By Sean Kelly

And now both the House and the Senate have passed President Biden’s $1.9 trillion stimulus plan.

Some may be alarmed at this.  We can just hear them citing the apocryphal expression by the late-Senator Everett Dirksen back in the 1960s:  “A trillion here and a trillion there, and pretty soon you’re talking about real money!”

Okay, actually the quote was “a billion here, and a billion there…”  We changed it to trillion because a billion dollars isn’t what it used to be.

A check of the US Treasury website reveals that the US debt officially passed $28 trillion on the last day of February when it was reported to be $28,004,376,276,999.35.  It didn’t take long to get there.  It was only the end of September that it reached $27 trillion.

The debt is going to keep growing like that, especially since Washington has just passed the $1.9 trillion Biden “stimmy” plan.  Yes, that’s what some grown-ups are calling it:  “stimmy.”  That’s a pretty insouciant name for something that costs nearly $2 trillion.

Trillion

But then a trillion dollars isn’t what it used to be.

Sure, a trillion is a huge number.  But the Federal Reserve can just print dollars as fast as it wants.  It printed more than $2.8 trillion in the last 12 months.

All that Fed money printing explains why the dollar is just a shadow of its former self.  It has lost 93 percent of its value under the Fed’s watch.

More money printing demands are just ahead.  The Biden infrastructure plan could cost as much as $4 trillion according to Goldman Sachs.  The Fed will have to put its shoulder to the money printing wheel to fund that.

But there’s more.

As many as 15 t0 20 percent of America’s large corporations are like zombies, the walking dead.  They earn less than their cost of what they must borrow to stay afloat.  Here is how a Motley Fool piece describes them:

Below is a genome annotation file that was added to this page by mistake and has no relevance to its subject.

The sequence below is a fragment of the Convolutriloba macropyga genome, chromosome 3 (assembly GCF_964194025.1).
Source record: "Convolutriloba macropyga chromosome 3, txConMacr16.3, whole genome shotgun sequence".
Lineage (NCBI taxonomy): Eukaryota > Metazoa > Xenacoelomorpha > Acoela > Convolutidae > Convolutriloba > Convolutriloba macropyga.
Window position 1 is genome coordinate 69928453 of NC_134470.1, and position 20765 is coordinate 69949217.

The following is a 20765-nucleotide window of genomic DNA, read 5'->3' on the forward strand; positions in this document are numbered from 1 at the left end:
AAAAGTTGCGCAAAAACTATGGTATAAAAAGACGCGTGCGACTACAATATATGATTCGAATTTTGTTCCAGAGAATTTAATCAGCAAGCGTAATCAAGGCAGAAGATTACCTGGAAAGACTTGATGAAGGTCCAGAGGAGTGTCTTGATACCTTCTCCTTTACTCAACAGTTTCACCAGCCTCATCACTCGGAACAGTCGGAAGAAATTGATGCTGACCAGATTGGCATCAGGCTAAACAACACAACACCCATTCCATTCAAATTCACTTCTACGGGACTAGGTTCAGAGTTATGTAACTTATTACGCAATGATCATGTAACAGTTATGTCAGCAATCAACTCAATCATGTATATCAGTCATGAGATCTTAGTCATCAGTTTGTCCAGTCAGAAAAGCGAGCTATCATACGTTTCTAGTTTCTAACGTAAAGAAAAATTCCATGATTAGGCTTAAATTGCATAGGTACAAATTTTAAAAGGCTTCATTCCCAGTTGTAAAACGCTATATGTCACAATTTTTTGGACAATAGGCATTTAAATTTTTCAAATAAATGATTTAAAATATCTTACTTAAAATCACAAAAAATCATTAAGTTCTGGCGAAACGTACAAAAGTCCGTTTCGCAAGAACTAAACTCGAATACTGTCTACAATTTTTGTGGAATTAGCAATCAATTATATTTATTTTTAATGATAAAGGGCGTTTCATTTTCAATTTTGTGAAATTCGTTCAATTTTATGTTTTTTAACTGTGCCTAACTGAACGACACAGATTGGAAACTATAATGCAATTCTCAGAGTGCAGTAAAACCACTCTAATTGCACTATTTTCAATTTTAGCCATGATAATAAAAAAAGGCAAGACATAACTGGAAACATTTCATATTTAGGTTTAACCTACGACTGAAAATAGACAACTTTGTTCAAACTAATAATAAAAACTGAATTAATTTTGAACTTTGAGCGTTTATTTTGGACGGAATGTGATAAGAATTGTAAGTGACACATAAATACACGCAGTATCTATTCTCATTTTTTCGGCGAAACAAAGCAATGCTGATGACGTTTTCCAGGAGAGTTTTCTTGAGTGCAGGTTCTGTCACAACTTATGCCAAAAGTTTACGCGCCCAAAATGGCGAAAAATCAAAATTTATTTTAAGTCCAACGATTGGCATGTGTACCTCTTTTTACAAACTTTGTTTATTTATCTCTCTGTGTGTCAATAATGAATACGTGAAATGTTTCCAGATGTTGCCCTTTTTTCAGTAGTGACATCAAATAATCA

“Without the Federal Reserve purchasing corporate bonds and allowing these failing companies access to credit, these faltering firms would likely have failed. The Fed, by keeping unproductive and ailing corporations alive and not allowing a natural death to take place, has created a dangerous and gruesome mess — one so pervasive that U.S. economic growth could be delayed for years.

“Zombie companies, you see, aren’t earning the capital needed to invest in and build their businesses, which helps the country; rather they’re a huge drain on America. Note that the United States has fostered zombie companies for the past decade, but the pandemic and the lockdowns greatly worsened the problem.”

The Fed will have to work the printing presses around the clock to keep all those zombies limping along.

You could call the US government biggest zombie of all.  It is the world’s greatest debtor, yet it does not have the revenue to stay solvent.

Ahh, but unlike other zombies, it has the Fed to print whatever it needs.

As we have described, Fed officials and its hundreds of economists (perhaps thousands if you count contract recipients, consultants, and others) are busy trying to figure out how to keep the game going.

We will say more about that in the future.  But at the rate we are headed before long a trillion dollars won’t be what it once was, either.

Gold is still what it once was.  Just as a yard is still 36 inches, and a pound is still 16 ounces, gold is a standard of measure in dependable monetary systems.

It is better to protect yourself and profit with gold now.  Then you can relax before people will start wondering what comes after a quadrillion.

Let us provide you with a free one-on-one free consultation to show you how precious metals can protect your wealth and your retirement.

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